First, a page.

Talent management is at a crossroads, as organizations devise new strategies to unleash the potential of a multi-dimensional and diverse workforce. Never before, have the capabilities of digital-first, agility, speed, collaboration, etc. been more relevant for success. Organizational expectations from the workforce are changing, and so are employees’ expectations from the organization. The rise of millennials with their unique aspirations, and the growing prominence of the gig economy are compelling recruiters to rethink the “Employee Value Proposition”, and replace it with the “Individual Value Proposition”.
The Workforce of the Future: Key Expectations
If HR is to unlock the key to successfully attract, engage and retain future talent, the first step it must undertake is to understand the new-age employee psyche:
Work-life integration and balance: The way millennials envision and engage with work-life stands out drastically. The modern millennial is moving away from “fitting in” to “what suits me”. A case in point- the need for better work-life balance seems to be a major factor for agency-professionals switching to corporate marketing careers*.
Value-based job selection: Next-gen employees view their workplace as a natural extension of their own selves. Boundaries between personal and professional lives are fast blurring, with the young generation standing “true to themselves” even in the work environment. People are increasingly selecting their future employers based on value-alignment rather than mere financial or career progression.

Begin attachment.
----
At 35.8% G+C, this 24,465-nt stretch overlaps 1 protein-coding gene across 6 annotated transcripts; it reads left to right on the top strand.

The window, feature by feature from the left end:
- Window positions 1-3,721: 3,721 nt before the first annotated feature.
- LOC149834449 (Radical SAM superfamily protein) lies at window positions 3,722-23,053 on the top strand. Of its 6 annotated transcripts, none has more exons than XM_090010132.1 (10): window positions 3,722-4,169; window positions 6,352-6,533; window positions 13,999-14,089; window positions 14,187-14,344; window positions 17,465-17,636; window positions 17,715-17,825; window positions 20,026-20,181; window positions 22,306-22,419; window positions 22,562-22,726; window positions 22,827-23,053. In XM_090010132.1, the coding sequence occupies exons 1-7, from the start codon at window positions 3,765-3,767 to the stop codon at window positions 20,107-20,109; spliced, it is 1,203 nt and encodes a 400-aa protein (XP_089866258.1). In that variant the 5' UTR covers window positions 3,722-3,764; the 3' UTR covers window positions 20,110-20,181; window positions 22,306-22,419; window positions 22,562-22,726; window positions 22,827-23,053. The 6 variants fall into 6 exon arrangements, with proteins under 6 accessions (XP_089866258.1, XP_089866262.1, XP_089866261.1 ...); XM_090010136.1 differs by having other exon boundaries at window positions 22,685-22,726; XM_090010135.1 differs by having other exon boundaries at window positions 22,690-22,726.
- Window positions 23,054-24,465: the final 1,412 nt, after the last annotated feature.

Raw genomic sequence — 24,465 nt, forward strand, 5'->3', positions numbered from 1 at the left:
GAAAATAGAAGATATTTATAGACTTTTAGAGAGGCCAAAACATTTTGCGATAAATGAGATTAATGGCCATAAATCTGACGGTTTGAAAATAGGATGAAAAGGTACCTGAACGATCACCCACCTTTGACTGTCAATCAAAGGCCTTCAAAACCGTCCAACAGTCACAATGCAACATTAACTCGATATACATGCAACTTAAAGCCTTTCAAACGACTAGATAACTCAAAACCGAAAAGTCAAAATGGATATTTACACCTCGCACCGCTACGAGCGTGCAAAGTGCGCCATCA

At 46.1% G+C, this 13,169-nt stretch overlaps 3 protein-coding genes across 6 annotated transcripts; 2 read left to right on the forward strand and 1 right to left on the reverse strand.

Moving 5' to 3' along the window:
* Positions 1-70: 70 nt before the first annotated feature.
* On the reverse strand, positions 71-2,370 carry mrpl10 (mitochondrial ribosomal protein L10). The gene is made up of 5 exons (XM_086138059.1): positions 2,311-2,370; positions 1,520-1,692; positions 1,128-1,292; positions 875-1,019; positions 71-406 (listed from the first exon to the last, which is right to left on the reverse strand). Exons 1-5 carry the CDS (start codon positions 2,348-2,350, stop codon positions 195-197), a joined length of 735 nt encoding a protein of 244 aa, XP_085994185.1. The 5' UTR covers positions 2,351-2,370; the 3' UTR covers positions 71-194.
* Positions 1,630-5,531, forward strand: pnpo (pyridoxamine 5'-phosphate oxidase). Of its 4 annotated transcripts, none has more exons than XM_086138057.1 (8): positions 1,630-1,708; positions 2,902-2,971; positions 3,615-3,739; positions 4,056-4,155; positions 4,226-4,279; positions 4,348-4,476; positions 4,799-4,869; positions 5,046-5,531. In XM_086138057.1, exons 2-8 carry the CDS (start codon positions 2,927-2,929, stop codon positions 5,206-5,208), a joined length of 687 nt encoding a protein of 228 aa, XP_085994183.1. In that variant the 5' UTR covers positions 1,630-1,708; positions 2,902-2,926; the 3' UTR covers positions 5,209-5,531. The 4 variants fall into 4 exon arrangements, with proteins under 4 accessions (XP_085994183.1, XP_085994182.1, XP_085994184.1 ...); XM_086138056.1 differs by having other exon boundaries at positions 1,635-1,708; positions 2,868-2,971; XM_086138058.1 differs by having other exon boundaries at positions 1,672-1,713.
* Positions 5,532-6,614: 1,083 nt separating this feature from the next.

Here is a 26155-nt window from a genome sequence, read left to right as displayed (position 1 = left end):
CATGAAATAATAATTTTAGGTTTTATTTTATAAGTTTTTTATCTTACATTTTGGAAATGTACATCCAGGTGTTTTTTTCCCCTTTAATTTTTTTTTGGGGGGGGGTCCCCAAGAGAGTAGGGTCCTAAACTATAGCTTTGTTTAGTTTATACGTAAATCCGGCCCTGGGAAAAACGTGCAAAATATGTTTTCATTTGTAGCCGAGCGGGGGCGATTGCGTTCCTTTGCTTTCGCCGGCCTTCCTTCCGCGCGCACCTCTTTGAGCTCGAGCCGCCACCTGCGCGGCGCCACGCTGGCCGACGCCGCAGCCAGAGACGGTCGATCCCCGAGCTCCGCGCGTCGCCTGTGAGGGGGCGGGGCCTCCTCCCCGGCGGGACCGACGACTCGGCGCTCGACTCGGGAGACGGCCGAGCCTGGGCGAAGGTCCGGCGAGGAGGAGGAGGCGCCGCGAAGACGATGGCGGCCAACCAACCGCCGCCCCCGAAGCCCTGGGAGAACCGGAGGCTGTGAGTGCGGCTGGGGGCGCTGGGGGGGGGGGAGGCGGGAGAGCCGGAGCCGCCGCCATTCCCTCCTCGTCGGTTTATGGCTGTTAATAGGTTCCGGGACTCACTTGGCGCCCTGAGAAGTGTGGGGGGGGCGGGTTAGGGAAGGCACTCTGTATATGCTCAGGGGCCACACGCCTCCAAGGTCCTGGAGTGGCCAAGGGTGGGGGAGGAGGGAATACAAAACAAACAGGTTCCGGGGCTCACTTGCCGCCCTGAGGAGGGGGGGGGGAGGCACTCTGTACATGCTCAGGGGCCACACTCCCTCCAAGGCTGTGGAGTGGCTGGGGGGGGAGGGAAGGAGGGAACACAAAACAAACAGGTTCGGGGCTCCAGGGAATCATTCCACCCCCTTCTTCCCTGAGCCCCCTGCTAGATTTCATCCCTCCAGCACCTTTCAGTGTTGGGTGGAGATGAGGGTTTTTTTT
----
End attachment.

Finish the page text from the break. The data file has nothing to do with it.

Digital-first: The future workforce comprises of the digital-natives; they expect to be digitally-empowered at their workplaces. Organizations must make an effort to embrace digital ways of communication and working, so that millennial job-seekers feel at home and are attracted by the digital opportunities at the workplace.
Work arrangements: Gone are the days of life-long or even long-term careers**. Top talent is seen to “float” rather than stay and grow in one company**. The gig economy is on the rise, and the future workforce is looking at new working-ways such as flexible working, remote working, part-time working, contractual working etc. According to a Deloitte survey, 75% of Millennials believe that a "work from home" or "work remotely" policy is important***. Organizations must recognize the value this population brings, and build processes and environment to leverage this population.